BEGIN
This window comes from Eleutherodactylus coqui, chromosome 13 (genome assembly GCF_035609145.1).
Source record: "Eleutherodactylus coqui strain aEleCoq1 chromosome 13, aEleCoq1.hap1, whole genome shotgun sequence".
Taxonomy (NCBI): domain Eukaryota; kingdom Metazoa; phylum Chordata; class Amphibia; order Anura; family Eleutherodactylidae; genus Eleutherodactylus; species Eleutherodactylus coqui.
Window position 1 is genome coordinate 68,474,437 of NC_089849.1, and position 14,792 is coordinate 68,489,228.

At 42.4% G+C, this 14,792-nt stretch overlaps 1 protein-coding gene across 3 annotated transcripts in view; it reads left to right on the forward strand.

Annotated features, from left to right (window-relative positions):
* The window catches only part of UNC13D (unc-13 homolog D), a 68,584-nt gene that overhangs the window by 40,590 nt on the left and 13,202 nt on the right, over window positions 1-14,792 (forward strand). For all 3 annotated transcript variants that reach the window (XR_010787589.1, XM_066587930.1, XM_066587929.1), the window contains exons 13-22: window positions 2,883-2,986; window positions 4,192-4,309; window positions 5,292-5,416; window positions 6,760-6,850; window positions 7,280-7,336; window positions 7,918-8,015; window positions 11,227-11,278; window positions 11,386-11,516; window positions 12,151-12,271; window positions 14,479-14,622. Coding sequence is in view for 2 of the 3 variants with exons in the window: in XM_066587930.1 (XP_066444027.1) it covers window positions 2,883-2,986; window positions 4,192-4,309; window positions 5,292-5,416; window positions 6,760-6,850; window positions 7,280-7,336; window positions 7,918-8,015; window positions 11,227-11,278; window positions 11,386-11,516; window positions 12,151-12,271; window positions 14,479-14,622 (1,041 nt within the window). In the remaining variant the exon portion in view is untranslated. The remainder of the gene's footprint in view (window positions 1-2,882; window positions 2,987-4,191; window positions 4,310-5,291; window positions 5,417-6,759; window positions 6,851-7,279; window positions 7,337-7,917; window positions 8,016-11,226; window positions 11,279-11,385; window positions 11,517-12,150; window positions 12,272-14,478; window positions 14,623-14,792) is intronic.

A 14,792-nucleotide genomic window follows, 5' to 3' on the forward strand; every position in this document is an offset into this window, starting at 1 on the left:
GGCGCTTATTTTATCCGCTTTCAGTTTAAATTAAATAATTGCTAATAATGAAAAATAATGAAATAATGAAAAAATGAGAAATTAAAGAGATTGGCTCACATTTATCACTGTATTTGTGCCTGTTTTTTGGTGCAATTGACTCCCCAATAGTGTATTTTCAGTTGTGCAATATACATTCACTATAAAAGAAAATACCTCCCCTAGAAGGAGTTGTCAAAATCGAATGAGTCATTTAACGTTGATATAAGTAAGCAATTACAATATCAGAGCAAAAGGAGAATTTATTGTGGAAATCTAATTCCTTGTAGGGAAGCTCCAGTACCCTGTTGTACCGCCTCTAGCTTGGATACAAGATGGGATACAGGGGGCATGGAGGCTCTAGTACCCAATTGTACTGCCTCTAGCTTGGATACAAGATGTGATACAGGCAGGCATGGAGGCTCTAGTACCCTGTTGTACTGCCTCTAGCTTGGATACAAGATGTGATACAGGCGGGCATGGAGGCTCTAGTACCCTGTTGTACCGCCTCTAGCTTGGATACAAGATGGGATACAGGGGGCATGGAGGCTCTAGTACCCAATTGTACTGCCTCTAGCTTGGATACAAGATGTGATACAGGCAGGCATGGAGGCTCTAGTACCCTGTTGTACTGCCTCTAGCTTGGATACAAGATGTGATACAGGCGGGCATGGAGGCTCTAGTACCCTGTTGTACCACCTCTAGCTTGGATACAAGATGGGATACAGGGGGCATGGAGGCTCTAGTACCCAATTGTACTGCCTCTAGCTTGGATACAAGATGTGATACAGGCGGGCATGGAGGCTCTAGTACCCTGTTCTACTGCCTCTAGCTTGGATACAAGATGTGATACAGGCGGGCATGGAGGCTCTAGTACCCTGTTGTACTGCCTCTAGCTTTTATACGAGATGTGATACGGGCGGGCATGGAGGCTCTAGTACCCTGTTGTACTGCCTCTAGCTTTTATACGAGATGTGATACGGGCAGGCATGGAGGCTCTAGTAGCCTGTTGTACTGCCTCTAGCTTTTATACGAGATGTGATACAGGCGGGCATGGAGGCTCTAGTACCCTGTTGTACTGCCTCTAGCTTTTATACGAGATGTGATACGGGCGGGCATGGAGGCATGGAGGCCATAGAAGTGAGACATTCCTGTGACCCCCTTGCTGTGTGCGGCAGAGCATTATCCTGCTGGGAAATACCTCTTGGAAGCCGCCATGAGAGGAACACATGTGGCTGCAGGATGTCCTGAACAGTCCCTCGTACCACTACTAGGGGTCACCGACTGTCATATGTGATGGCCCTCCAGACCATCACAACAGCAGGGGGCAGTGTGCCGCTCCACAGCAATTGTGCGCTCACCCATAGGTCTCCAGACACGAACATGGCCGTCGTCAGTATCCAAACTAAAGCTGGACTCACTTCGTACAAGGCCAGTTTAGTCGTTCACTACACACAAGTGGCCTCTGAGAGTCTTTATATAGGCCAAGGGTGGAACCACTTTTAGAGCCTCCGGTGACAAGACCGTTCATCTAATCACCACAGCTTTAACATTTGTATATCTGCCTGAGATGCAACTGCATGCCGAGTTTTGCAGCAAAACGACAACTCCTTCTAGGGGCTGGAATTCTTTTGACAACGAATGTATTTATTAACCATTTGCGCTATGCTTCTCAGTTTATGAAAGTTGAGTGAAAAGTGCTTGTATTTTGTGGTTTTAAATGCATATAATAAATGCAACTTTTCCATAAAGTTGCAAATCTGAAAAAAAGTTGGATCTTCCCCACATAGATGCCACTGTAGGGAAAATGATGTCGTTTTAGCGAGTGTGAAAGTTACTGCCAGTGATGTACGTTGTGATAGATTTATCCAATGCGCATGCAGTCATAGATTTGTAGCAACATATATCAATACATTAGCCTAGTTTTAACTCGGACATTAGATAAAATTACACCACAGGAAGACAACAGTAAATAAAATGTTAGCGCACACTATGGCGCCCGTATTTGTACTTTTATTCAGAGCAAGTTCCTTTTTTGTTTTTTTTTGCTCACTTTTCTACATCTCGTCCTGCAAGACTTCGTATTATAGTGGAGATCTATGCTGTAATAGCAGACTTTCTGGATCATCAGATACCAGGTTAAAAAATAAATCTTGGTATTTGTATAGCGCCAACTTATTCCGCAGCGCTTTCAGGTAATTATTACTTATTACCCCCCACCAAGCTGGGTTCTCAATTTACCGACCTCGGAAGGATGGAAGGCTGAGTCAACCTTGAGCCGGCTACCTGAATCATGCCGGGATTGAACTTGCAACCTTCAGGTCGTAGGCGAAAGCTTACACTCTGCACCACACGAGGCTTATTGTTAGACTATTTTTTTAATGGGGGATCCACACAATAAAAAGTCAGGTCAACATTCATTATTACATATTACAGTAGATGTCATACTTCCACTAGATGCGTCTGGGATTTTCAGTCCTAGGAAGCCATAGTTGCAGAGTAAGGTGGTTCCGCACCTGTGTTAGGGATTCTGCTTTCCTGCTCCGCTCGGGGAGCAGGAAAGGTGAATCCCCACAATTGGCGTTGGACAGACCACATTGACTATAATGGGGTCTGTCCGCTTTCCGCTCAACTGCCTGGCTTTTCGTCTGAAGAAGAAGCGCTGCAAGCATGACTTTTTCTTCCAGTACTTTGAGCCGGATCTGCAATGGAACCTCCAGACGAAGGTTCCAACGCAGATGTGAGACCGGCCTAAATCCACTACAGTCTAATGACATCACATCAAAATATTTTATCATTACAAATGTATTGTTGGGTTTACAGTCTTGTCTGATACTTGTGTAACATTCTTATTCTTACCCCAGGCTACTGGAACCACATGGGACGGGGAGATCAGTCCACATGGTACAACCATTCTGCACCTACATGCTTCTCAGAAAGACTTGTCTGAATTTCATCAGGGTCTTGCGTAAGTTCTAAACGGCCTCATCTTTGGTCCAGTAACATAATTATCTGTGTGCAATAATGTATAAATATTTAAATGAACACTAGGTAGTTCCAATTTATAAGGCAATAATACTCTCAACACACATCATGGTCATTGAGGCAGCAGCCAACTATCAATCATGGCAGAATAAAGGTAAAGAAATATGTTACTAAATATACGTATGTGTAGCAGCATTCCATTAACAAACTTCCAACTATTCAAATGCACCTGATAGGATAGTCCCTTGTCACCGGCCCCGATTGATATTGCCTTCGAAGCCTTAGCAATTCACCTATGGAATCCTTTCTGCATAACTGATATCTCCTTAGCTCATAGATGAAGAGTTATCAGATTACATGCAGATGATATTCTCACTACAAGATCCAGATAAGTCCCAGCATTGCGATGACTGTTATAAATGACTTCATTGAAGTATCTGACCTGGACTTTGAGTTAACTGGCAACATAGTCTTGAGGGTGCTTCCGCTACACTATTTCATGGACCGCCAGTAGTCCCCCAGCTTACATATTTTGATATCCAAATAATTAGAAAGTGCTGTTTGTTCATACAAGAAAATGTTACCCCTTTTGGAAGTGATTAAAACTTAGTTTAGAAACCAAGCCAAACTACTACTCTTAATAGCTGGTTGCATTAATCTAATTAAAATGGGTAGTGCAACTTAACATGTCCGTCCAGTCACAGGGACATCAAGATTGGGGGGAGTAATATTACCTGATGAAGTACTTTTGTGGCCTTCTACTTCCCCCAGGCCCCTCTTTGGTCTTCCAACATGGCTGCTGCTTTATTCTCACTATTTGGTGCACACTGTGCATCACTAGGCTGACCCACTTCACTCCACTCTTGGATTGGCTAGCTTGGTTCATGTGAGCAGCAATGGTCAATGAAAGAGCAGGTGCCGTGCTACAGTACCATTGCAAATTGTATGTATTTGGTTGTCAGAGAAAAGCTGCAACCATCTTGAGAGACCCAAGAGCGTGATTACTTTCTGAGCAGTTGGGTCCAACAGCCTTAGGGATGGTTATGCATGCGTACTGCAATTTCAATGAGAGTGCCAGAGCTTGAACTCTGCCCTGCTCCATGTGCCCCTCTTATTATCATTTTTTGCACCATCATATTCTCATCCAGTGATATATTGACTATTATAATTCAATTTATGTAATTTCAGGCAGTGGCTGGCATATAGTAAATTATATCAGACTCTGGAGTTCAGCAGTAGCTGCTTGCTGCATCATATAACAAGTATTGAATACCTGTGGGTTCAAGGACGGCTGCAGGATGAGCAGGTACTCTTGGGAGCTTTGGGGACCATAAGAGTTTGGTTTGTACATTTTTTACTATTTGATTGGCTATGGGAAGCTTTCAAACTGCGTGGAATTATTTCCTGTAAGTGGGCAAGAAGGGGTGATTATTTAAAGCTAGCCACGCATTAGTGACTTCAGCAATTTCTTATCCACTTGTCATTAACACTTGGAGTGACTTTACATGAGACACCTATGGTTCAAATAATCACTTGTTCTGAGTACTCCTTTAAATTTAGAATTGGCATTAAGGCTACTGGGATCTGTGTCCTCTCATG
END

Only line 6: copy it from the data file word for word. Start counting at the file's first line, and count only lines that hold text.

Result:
Annotated features, from left to right (window-relative positions):